The synchronous global bits 71(A) and synchronous global valid bits 71(B) are used during a global synchronization operation. As with the supervisor global bit 71(C) and global bit 71(D), each control network node 52(i,j,k,1) generates control network message packets 60 for transmission up the tree in which the synchronous global bits 71(A) represent the OR of the respective corresponding bits from its children. In addition, each control network node 52(i,j,k,1) generates control network message packets 60 for transmission down the tree to both its children which have the same condition as the synchronous global bit 71(A) from its parent. In control network message packets 60 transmitted down the tree, each control network node 52(i,j,k,1) operates similarly in connection with the synchronous global valid bits 71(B), but for transmission of control network message packets 60 transmitted by each control network node 52(i,j,k,1) up the tree the synchronous global valid bit 71(B) represents the AND of the synchronous global valid bits 71(B) in the control network message packets 60 received from the children.

It will be appreciated that, similar to the supervisor global and global bits 71(C) and 71(D), although the control network nodes 52(i,j,k,1) perform OR operations in connection with the synchronous global bits 71(A) in control network message packets 60 in the partition, the processing elements 11 and scalar processors 12 can suitably assign the set and clear conditions to the respective high or low signal levels of signals defining the bits 71(A) to effectively enable the nodes 52(i,j,k,1) to perform AND operations in connection with the bits. In particular, if the processing elements 11 and scalar processors 12 participating in the global synchronization operation define the low signal level as the logical set condition, and the high signal level as the logical clear condition, the processing elements 11 and scalar processors 12 will determine the received synchronous global bits 71(A) as being set only if the signals representing the bits provided by all of the processing elements 11 and scalar processors 12 have the low signal level, that is, only if they all have the set condition. This effectively represents an AND operation in connection with the synchronous global bits 71(A) transmitted by the processing elements 11 and scalar processors 12.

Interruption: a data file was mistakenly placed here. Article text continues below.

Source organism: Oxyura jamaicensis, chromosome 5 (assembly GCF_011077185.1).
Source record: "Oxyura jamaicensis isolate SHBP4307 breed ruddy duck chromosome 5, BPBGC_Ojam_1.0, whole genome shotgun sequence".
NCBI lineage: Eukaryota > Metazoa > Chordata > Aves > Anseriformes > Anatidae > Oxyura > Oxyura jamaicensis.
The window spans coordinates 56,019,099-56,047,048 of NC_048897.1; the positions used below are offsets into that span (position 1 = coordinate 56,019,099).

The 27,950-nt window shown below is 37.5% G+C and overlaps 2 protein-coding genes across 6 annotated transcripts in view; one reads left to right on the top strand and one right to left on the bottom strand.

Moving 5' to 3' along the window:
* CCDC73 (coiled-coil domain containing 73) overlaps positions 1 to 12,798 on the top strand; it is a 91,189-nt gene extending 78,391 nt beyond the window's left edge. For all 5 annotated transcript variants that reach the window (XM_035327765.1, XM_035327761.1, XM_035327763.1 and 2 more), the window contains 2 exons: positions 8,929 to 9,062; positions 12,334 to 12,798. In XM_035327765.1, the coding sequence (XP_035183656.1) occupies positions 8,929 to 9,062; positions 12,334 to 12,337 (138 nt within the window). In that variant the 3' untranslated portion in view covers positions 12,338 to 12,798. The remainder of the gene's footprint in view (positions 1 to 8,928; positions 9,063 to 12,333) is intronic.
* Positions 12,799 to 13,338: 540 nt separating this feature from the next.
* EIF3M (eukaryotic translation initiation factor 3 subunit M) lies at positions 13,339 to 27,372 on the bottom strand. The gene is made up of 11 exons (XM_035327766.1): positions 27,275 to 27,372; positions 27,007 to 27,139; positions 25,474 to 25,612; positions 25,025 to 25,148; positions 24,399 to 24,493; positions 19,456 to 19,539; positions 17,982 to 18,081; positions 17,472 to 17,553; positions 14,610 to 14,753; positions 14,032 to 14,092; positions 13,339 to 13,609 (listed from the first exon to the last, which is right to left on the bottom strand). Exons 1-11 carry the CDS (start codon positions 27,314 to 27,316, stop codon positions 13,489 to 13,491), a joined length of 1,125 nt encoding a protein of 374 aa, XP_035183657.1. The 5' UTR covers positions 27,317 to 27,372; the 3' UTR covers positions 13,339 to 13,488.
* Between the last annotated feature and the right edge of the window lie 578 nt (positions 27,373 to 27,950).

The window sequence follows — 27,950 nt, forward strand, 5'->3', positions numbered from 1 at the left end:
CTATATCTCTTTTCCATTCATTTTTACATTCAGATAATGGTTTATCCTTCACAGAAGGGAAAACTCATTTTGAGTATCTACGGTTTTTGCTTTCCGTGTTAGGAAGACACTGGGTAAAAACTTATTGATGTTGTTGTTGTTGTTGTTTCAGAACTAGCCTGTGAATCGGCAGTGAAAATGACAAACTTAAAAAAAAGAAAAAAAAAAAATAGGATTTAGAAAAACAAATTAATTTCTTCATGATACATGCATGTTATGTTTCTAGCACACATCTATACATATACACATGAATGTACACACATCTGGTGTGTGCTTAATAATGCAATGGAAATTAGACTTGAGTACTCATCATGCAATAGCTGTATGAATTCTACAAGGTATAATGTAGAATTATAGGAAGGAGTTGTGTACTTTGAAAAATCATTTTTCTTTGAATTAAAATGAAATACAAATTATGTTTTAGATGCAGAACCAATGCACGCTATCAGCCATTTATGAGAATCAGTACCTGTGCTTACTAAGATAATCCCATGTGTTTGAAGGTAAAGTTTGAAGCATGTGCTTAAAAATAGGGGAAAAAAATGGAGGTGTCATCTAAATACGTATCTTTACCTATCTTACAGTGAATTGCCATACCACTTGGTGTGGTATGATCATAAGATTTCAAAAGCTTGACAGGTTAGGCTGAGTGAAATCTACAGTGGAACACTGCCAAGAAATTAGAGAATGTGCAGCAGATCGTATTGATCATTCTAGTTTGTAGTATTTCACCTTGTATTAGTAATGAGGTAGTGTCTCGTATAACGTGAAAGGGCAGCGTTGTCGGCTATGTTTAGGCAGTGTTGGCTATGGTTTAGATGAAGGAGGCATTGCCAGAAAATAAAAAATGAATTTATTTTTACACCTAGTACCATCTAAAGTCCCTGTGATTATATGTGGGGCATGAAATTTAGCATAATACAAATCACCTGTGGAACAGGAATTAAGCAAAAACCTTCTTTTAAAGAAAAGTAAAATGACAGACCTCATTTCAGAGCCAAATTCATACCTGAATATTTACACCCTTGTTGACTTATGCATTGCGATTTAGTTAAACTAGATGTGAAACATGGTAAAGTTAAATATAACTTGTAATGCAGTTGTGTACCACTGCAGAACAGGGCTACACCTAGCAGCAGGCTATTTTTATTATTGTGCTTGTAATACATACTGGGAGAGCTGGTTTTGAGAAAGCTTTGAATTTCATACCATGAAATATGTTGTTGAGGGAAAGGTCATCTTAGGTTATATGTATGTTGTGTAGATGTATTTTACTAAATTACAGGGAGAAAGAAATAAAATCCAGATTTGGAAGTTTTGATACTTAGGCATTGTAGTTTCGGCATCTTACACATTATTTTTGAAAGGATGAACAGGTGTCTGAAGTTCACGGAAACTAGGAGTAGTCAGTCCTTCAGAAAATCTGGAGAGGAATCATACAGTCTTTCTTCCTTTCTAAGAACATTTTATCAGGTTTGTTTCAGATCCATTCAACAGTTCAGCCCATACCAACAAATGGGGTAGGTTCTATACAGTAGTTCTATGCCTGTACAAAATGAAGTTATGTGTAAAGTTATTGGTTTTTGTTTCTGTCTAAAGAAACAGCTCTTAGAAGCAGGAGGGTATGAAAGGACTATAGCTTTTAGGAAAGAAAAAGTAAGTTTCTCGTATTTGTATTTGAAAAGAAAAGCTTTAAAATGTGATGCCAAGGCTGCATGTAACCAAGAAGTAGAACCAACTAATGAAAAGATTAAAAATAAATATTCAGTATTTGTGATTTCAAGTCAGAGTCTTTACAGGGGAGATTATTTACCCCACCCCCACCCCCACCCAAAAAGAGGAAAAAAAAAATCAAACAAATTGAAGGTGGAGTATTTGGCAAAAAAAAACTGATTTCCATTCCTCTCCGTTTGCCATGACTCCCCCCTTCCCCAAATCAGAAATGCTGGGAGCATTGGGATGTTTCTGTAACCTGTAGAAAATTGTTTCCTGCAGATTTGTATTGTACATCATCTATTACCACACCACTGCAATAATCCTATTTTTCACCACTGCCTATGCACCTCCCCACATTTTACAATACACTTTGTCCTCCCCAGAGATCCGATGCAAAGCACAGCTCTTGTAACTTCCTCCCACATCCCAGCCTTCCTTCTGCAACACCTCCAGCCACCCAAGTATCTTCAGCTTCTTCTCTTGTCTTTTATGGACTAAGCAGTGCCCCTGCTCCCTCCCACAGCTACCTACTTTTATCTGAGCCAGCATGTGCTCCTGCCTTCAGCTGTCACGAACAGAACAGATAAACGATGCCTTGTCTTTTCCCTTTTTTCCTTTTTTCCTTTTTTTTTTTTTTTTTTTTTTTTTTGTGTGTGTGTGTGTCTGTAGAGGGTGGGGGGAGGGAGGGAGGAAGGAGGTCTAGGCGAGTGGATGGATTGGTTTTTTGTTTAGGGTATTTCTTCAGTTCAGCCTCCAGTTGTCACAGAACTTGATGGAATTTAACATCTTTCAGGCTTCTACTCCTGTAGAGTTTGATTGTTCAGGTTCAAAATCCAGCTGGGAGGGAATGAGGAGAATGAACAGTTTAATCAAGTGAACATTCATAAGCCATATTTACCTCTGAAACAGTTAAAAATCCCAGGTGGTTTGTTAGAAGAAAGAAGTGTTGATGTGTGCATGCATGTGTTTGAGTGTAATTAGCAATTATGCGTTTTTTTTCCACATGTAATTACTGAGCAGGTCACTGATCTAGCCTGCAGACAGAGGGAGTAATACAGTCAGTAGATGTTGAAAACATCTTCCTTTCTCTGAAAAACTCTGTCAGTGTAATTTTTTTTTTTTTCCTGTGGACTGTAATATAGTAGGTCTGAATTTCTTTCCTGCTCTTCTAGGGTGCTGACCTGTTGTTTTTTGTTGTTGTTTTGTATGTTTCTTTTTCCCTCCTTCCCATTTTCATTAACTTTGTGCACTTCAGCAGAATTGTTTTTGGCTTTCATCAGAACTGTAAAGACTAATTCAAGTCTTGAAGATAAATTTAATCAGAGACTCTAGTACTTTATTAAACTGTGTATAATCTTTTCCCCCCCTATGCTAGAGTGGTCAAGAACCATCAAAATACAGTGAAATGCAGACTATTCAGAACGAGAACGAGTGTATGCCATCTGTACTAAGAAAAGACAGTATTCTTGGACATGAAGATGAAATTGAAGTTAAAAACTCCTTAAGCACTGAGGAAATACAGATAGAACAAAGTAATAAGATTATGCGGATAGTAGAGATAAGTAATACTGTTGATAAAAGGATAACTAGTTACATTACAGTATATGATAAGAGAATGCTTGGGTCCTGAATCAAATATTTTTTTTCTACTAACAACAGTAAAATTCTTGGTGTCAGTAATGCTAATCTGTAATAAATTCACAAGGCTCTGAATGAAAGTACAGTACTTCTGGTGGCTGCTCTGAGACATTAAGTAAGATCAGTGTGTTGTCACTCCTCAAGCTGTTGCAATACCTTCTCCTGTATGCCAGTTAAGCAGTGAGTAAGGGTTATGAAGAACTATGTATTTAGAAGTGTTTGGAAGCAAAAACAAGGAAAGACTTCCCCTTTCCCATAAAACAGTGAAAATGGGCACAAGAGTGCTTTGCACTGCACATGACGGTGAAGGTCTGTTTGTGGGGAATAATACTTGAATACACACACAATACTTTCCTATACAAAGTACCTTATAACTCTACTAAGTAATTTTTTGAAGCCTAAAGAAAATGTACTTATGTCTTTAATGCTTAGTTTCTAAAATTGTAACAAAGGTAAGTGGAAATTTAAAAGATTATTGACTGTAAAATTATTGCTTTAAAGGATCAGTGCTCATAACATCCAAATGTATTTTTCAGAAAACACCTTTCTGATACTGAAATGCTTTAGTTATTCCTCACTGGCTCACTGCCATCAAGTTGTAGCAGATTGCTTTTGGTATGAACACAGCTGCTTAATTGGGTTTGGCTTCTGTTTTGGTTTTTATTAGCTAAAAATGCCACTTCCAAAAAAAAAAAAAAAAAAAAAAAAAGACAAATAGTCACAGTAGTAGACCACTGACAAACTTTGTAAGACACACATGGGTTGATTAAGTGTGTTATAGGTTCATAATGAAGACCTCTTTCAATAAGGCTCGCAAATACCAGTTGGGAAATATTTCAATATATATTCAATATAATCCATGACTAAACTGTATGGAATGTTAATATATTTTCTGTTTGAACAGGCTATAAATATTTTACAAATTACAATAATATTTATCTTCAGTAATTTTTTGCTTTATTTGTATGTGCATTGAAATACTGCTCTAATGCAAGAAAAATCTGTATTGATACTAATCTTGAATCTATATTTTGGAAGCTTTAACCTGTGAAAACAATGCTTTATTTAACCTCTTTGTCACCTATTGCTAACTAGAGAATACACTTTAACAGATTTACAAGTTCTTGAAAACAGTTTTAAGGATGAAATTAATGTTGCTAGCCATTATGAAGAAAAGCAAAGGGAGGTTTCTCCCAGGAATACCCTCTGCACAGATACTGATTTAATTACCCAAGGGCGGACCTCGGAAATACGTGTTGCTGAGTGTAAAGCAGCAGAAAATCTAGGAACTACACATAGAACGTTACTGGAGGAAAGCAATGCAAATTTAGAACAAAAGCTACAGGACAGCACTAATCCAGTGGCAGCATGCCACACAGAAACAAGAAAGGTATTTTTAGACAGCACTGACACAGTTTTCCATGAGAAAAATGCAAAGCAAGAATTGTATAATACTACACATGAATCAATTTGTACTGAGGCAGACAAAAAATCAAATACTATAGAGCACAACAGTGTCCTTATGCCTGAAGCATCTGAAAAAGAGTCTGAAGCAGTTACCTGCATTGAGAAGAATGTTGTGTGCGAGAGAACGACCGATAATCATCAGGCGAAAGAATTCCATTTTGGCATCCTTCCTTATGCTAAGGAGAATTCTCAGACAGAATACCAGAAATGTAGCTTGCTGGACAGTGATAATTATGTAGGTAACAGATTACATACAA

As described above, the control network nodes 52(i,j,k,1) perform a logical AND operation in connection with the synchronous global valid bits 71(B) received in control network message packets 60 received from their respective children. In one embodiment, the logical AND operation is effectively performed in the same manner as described above in connection with the synchronous global bits 71(A). That is, a synchronous global valid bit 71(B) is deemed set if the signal representing it has a low signal level, and clear if the signal has a high signal level. Accordingly, the control network nodes 52(i,j,k,1) perform the AND operation in connection with the synchronous global valid bits 71(B) from the respective children by performing an OR operation in connection with the signals representing the bits received from the respective children.